Let's Be Inspired Together Blog Articles

 

Who Jesus Died For

Two reactionary answers spring to mind. Both are correct. First, Jesus died for you. You may have heard the old fashioned evangelist, in tender tone, remind us that “if we were the only people on the planet, Jesus would still have died for us”. The second easy answer would be “everyone”. There is not a person on the planet who is not beyond or outside of the victory on Calvary’s hill. That Jesus died for me and Jesus died for everyone are both true statements, but there is a further answer to this question that, like the aforementioned answers, is broadly universal yet also deeply personal.

Weeping Over a City

As he approached Jerusalem and saw the city, he wept over it and said, "If you, even you, had only known on this day what would bring you peace—but now it is hidden from your eyes. The days will come upon you when your enemies will build an embankment against you and encircle you and hem you in on every side. They will dash you to the ground, you and the children within your walls. They will not leave one stone on another, because you did not recognize the time of God's coming to you." – Luke 19:41-44

As Jesus continues down the Mount of Olives he has an incredible viewpoint. From an elevation of 2660 feet, Jesus would have had spectacular views of The Judean Wilderness on the Eastern side, and the City on the Western side. As he glanced up and saw the city, something stirred within his heart, it moved him – saddened him, wrecked him–and brought tears to his eyes. We read that “Jesus wept over the City”.

It forms a striking contrast to the joy of the crowd who were celebrating the triumphant entry. He saw through all the excitement. He knew that within a few days many of the people of Jerusalem would reject him and remain blind to the activities and events around him.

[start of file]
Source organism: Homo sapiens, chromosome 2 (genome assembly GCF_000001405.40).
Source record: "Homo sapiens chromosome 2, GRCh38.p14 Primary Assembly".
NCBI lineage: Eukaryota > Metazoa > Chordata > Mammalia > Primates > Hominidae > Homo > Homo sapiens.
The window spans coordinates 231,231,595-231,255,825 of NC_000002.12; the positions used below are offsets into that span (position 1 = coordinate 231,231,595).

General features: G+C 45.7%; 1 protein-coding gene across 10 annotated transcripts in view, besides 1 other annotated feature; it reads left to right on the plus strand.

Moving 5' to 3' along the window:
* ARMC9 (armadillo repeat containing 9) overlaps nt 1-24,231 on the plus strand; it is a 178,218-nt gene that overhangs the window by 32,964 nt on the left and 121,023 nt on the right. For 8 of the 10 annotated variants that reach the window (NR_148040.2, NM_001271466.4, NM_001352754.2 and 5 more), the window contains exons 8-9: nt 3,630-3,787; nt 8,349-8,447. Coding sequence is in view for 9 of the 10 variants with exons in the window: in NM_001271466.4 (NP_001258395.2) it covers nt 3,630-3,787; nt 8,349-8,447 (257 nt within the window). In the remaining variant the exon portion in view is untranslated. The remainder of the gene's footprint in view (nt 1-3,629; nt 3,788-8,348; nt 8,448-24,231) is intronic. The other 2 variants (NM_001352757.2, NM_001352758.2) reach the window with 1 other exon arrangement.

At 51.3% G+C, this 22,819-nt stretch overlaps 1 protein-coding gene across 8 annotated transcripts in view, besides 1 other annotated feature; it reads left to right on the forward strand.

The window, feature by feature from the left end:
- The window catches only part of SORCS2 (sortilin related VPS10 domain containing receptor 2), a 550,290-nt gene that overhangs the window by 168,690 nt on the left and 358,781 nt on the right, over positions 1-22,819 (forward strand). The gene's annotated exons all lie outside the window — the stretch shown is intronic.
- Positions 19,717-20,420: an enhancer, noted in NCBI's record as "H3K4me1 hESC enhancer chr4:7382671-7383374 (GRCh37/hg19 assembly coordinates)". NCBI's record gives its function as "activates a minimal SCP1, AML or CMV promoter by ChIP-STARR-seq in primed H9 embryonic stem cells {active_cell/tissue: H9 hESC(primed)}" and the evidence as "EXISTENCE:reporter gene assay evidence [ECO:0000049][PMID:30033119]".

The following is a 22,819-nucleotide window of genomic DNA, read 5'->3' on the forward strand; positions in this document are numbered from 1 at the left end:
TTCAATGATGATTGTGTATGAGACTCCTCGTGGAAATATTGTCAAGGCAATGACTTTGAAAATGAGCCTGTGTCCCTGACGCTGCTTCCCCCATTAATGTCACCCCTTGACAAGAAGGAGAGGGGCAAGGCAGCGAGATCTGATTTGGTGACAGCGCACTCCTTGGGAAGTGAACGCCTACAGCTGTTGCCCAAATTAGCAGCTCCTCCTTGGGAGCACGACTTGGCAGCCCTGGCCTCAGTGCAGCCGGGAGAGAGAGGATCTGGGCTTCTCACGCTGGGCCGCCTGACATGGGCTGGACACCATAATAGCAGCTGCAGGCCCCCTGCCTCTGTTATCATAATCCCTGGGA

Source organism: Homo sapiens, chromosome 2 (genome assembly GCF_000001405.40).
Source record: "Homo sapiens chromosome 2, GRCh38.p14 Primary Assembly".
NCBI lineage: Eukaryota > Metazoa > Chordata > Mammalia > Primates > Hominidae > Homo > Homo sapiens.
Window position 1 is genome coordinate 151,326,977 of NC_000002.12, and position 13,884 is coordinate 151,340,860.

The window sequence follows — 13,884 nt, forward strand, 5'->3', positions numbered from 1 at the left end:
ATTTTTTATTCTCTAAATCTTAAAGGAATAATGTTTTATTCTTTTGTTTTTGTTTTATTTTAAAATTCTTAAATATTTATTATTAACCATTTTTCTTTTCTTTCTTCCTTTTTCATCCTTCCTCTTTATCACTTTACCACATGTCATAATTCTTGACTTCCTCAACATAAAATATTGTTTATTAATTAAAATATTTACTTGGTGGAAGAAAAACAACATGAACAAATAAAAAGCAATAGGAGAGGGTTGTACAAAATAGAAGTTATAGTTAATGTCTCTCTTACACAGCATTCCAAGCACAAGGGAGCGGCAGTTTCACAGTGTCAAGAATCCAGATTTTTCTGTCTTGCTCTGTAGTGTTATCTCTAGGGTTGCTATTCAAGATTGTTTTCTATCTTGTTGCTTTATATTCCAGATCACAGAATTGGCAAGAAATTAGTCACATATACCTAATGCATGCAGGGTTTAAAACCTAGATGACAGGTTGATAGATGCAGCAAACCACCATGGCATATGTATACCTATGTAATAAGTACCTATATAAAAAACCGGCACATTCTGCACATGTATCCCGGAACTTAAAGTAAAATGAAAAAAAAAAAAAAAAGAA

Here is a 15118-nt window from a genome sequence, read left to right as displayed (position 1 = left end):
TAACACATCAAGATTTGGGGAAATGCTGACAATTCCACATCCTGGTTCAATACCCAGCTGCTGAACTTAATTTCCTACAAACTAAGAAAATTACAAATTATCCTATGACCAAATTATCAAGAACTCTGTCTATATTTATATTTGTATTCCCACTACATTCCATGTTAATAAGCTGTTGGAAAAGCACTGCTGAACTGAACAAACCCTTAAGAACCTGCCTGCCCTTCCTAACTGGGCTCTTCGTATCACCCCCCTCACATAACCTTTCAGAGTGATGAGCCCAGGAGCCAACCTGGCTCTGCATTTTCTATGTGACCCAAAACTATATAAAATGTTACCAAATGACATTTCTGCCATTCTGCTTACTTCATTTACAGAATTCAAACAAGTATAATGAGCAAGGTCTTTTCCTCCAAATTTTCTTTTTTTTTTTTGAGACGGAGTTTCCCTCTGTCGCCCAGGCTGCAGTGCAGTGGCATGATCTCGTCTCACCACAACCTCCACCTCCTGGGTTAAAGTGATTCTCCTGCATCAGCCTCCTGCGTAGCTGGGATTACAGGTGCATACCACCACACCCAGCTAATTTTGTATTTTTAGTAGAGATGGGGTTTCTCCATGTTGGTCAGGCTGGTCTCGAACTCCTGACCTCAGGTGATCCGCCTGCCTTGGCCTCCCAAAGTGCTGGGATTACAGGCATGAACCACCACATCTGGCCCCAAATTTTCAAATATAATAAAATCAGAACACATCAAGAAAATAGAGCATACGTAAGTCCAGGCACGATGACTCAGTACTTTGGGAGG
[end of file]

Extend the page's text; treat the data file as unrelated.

KNOWING... your mission

I have been studying the first words Jesus uttered about the Church when He began this movement that continues to change the world, 2000 years later. This scripture is found in Matthew 16 and I believe it tells us the four things that we need to know if we want to be a vital and vibrant part of the church’s continual advancement.

 

Amazing Grace

Recently Paul Young, author of The Shack, shared his favorite joke. I love what this story tells us about Grace. What an incredible gift we have been given.

 

A pastor dies and he’s up at the pearly gates, but he’s not sure whether he can just walk in, so he shuffles around wondering what to do. Just then St. Peter shows up, so the pastor addresses him. “Hello, Peter...Um, pardon me, but I don’t know how this works. Do I need a hundred points or something to get in?”

 

“What do you think?” Peter replies.“Well,” the pastor says, “for thirty-five years I served in our local soup kitchen every week.” “OK,” Peter says, “I’ll give you a point for that.”“All right. And for fifteen years I faithfully served my flock as a pastor.”

 

“I don’t know...” Peter replies, rubbing his chin.“C’mon!” the pastor insists. “Fifteen years!” “Oh, all right, I’ll give you a point for that too.”

 

The pastor thinks, “Wow, that’s my whole life, and all I have are two points.”

 

Just then a fellow walks by the pastor and without even thinking about it goes right through the pearly gates. The pastor recognizes the man. He was a nice enough guy on earth, went to church a few times a year, owned a shop downtown.

 

But the pastor’s not happy. “Wait a minute, Peter. You mean to tell me that guy has a hundred points, and I have just two?”

Peter looks him in the eye and says, “No, he just doesn’t play that game.”

Grace is free, you can't and don't earn it. Receive it.

Get email updates from
The Church Together

* indicates required